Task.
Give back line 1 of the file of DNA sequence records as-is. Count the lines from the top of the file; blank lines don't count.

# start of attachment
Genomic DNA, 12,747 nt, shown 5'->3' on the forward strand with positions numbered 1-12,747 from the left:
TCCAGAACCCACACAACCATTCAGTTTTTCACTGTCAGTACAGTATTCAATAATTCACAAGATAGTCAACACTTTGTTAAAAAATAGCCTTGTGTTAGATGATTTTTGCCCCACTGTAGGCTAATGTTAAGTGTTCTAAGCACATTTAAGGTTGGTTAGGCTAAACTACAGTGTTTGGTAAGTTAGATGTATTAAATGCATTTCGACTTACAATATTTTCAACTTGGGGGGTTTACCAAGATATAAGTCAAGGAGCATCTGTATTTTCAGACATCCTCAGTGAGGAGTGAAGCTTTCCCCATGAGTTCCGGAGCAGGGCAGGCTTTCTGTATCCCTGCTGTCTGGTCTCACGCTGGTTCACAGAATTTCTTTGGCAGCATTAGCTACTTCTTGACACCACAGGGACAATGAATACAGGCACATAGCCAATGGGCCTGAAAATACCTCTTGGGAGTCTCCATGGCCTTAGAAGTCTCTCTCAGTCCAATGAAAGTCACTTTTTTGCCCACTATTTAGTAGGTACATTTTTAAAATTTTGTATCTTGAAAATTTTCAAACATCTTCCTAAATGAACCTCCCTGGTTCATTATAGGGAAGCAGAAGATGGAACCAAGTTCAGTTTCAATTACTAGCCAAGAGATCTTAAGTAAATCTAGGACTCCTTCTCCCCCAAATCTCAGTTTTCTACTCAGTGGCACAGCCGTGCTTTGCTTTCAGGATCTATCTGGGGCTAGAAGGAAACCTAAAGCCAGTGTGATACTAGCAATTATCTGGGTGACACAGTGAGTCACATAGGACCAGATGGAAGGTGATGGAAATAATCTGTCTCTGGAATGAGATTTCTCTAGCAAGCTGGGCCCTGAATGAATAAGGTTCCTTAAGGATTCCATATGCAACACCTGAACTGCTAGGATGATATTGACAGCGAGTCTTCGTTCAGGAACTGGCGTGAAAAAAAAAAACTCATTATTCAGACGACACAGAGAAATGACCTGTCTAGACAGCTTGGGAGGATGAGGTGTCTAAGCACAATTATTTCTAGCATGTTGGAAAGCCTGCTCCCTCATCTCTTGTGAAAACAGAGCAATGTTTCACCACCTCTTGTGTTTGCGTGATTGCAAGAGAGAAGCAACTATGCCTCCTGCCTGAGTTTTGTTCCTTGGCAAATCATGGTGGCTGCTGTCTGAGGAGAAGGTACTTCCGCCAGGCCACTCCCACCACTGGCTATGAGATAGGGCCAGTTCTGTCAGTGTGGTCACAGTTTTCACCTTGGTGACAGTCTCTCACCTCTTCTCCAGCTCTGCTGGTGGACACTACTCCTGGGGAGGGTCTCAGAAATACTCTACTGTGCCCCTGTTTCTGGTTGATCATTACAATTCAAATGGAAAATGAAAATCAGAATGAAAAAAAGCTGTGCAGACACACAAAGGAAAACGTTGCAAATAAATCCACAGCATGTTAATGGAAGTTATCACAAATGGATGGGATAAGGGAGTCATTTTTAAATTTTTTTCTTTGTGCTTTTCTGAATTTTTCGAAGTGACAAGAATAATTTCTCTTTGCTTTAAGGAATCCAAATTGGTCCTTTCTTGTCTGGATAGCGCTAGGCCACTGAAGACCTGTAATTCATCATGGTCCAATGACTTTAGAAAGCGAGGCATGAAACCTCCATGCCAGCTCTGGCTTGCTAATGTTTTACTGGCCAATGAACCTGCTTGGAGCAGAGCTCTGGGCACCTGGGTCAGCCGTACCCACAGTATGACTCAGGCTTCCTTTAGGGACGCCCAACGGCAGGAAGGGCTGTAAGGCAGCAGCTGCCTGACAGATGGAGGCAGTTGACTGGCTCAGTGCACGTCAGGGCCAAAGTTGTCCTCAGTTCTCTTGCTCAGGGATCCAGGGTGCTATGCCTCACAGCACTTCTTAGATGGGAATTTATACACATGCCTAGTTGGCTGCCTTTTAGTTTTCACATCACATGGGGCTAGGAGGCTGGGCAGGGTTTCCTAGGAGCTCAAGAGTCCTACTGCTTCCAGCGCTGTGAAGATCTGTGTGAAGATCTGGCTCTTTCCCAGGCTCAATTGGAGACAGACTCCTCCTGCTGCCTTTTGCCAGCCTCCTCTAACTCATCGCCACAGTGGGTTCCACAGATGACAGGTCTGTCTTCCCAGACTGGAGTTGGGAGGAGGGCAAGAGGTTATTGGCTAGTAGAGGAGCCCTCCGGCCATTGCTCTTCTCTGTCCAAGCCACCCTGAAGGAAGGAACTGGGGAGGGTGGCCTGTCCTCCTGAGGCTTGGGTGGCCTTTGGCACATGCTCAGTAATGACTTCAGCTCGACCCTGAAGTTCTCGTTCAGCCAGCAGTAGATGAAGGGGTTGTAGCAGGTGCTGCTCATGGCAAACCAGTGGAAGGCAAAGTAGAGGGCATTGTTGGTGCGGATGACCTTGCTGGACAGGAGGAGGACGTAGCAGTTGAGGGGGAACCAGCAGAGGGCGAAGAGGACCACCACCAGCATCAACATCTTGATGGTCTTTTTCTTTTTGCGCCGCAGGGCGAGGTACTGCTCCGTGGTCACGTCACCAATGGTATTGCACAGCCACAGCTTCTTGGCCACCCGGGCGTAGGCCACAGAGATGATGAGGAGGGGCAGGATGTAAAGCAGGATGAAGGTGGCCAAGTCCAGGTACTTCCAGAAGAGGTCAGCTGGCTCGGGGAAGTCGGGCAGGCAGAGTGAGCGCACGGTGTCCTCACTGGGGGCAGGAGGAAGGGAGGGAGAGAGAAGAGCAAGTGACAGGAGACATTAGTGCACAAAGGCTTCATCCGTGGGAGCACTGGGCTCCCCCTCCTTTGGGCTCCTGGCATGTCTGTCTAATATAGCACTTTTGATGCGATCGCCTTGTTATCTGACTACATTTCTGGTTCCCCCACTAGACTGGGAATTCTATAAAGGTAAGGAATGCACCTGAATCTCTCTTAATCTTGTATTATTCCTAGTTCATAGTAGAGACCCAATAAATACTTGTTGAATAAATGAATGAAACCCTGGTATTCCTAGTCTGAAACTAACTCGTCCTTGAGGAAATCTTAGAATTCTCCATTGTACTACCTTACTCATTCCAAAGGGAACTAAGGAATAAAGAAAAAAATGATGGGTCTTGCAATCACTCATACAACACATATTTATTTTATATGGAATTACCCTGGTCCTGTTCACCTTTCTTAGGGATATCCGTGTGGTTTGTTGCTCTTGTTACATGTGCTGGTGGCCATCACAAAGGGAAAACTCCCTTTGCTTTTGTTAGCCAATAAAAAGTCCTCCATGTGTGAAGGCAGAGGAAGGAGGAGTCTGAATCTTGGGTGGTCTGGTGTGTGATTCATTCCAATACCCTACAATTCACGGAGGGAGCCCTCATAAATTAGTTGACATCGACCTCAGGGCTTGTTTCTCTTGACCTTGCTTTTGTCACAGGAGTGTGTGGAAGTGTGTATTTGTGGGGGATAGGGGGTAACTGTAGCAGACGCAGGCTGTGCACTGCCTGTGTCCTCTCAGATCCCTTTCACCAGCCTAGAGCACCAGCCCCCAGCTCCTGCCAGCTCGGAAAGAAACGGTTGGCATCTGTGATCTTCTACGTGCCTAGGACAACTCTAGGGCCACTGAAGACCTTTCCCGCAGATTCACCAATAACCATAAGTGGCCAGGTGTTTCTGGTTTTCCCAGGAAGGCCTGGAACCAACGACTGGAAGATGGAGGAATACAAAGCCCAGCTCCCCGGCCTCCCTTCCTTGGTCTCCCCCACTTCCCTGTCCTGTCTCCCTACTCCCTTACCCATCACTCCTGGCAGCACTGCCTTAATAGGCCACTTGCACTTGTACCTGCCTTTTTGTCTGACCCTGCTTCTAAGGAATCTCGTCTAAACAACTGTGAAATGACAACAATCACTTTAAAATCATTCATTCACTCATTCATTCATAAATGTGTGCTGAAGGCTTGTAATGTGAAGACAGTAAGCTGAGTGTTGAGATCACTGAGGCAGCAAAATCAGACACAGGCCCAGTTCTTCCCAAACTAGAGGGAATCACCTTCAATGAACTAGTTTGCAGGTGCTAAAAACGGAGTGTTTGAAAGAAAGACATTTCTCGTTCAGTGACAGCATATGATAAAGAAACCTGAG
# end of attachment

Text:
Genomic DNA, 12,747 nt, shown 5'->3' on the forward strand with positions numbered 1-12,747 from the left: